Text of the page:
Saturday, December 15, 2012

Christmas Cones


Some Leucadendrons are grown not for their flowers but for the cones that appear after the flower.  This hybrid Leucadendron Jubilee Crown is one of them.  It is often called Christmas Cones because it produces these lovely blushing red cones in December, just in time for Christmas.  


The flowers of the Christmas Cone bush are pretty but not really memorable.  After the flowers are spent, the centre starts to swell and a cone forms.  It swells and as it does, its colour becomes more vibrant until it is round and rosie red and ready for picking.  The bush produces lovely straight stems which get longer with good rainfall.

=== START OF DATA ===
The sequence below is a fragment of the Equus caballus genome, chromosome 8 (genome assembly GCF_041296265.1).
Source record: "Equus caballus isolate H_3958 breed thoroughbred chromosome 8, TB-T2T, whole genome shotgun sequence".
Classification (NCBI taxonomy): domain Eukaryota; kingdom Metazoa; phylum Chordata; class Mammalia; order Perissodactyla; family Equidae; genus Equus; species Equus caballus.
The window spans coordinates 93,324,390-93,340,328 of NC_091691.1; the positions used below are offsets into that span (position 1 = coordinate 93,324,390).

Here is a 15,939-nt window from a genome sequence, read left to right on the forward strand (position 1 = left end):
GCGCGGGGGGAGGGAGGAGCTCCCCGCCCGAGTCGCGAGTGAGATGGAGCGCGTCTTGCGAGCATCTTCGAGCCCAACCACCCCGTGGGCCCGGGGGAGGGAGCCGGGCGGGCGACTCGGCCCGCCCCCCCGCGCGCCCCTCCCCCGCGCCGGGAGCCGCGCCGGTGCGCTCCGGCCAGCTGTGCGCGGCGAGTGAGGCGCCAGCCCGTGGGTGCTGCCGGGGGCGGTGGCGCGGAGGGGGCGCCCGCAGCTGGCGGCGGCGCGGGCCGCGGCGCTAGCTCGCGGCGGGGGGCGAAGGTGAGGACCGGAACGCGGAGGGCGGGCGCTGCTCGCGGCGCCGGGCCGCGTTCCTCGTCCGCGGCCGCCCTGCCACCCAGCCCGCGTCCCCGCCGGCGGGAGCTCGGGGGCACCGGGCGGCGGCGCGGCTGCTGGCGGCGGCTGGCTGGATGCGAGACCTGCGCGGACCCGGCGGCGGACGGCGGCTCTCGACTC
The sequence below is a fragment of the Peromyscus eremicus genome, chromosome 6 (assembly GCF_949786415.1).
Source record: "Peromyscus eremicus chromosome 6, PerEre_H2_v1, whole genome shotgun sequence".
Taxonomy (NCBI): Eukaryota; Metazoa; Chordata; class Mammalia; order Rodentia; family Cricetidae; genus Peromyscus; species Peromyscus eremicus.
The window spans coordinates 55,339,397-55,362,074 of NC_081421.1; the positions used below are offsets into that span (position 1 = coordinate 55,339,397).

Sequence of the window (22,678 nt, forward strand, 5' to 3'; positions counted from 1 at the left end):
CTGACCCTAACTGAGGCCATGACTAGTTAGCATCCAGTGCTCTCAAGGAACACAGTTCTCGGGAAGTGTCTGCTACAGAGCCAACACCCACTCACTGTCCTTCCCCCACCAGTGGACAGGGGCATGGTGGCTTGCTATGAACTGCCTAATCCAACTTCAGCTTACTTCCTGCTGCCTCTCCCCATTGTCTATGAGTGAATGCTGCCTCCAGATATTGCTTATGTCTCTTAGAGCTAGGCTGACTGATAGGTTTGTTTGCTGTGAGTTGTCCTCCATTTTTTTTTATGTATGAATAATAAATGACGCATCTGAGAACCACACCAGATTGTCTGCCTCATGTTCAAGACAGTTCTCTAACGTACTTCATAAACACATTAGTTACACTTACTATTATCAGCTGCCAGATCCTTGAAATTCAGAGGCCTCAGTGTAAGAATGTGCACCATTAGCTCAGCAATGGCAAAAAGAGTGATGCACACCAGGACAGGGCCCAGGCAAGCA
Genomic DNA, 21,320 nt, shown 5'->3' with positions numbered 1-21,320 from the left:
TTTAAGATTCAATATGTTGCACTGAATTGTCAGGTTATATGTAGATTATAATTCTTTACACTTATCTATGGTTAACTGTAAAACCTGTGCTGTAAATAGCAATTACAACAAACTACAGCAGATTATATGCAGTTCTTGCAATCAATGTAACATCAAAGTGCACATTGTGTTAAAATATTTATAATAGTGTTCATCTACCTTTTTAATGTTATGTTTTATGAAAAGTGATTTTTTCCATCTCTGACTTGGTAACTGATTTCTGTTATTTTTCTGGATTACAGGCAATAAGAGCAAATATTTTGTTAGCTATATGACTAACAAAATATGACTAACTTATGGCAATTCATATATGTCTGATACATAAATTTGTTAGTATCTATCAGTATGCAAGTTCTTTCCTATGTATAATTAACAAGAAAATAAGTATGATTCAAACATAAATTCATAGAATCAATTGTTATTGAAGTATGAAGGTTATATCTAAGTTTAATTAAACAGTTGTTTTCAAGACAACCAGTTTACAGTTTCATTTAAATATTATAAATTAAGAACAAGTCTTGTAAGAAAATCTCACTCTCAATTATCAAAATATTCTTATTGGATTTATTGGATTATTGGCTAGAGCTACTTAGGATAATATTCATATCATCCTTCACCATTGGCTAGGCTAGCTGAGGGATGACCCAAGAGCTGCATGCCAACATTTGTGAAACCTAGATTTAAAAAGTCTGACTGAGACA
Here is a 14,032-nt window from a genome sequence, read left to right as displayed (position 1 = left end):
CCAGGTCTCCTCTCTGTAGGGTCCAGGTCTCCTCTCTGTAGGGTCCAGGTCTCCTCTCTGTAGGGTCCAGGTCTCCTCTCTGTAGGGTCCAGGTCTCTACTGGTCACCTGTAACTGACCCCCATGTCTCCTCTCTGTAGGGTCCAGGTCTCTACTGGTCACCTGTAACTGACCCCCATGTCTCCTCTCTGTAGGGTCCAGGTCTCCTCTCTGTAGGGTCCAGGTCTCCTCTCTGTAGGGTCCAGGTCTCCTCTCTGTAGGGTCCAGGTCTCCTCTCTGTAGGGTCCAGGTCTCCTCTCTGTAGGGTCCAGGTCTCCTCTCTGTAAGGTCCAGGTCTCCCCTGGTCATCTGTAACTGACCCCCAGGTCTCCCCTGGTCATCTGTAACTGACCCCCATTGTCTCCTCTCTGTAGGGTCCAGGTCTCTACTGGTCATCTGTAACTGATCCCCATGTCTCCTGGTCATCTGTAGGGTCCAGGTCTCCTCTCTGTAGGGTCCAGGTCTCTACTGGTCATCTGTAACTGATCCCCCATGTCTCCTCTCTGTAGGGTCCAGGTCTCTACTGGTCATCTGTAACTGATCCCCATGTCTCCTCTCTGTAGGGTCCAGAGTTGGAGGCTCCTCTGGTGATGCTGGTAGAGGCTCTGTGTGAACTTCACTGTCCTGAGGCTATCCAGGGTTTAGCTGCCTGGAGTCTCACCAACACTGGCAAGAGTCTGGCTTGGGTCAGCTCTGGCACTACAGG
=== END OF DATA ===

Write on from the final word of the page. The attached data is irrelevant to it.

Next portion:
Christmas Cones are fabulous in a Christmas bunch - their colour and texture lend themselves well to seasonal arrangements.  They are long lasting too, like most Leucadendrons, and will usually be the freshest looking flower in the bunch, after all the others are spent.  


After the cones are spent, they open and dry out, and resemble tiny pinecones.  Last years cones remain on the bush.  They are generally not sold at this stage, but I think they still look lovely and can be used in floral arrangements even as a "dead" or spent flower.  


Leucadendron Jubilee Crown, "Christmas Cones", is not the main event in an arrangement but it is certainly a valuable addition to a Christmas arrangement adding a charming texture and colour.   

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